No silver bullet: a Delphi study of emergent leadership in Missouri high-performing, high-poverty schools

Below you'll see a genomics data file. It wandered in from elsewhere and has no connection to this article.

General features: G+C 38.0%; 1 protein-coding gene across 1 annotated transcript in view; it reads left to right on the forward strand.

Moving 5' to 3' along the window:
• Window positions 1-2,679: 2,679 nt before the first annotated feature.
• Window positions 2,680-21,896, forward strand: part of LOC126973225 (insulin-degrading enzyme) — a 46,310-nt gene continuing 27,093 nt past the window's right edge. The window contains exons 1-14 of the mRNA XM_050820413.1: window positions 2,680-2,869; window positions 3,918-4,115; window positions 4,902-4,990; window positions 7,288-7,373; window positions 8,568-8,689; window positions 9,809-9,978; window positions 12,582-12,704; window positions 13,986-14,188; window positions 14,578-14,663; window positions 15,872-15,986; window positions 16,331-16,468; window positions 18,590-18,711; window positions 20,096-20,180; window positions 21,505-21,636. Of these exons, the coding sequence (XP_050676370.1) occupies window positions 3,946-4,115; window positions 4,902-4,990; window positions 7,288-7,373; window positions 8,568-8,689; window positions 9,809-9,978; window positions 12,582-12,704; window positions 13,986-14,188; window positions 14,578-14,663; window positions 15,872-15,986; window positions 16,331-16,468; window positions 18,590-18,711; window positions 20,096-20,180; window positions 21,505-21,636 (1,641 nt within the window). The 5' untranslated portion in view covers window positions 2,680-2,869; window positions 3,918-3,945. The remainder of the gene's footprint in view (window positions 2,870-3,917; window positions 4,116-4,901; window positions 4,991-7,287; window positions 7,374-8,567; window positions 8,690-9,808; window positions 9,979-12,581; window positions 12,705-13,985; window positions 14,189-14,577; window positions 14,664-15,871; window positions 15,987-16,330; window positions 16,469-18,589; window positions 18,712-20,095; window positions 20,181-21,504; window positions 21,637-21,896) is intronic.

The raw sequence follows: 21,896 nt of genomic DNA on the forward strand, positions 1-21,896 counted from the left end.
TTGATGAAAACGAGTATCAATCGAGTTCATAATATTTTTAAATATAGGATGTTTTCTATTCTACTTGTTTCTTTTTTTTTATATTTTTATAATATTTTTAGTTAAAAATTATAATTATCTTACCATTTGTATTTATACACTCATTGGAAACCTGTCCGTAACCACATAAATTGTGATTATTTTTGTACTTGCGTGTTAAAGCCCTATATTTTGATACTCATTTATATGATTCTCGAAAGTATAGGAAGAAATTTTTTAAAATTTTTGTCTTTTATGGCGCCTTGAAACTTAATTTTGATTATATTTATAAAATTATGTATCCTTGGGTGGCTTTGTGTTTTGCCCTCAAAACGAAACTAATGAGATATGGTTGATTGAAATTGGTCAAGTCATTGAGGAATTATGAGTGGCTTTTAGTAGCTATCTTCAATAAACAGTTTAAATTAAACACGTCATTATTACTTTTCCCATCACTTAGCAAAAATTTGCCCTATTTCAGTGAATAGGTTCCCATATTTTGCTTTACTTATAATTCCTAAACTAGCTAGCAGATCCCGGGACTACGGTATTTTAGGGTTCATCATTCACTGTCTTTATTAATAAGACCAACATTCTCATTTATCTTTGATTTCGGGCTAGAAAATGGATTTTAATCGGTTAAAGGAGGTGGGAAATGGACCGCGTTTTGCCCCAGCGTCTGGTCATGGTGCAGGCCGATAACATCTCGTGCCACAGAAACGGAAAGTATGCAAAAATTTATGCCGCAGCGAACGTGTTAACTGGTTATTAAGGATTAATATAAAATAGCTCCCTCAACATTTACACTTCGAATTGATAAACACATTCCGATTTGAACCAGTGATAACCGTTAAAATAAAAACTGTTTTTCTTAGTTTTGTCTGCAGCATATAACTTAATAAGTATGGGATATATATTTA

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This dissertation studied how principals allow leadership to emerge in high performing, high poverty schools (HP2S) in Missouri. Complexity science, self-organization, and emergence are keys to understanding how leadership can impact student performance in low-performing schools. A Trend Model Delphi implementing lead-user strategy yielded mixed data revealing the leadership practices of 6 expert principals in Missouri HP2S. Results indicated the Domains and Stages of Emergence can be a useful framework for categorizing interactions in HP2S. The domains of Identity, Information, and Relationships overlap to open a novel space for stages to function and allow punctuated renewal. The stages of Networking, Commitment to a Community of Practice, and Strengthening and Diversifying Connections help explain the emergence of a complex system capable of multi-dimensional learning across multiple dimensions of time and in an infinite number of spaces including the space for novelty for the emergence of leadership and innovative practice. Out of 9 intersections of domain and stage, 3 produce emergent properties: 3rd order change, Critical Praxis, High-capacity building. In short, leadership is something that is shared with and emerges from many diverse agents interacting with the principal during processes designed to achieve HP2S. Findings present principals with order parameters they can feed into a low-performing school to facilitate transition to high performing. Other areas for further study include replication across geographically and demographically diverse areas of the state, nation, and globe to fully develop a model of emergent leadership as well as high-quality professional development opportunities.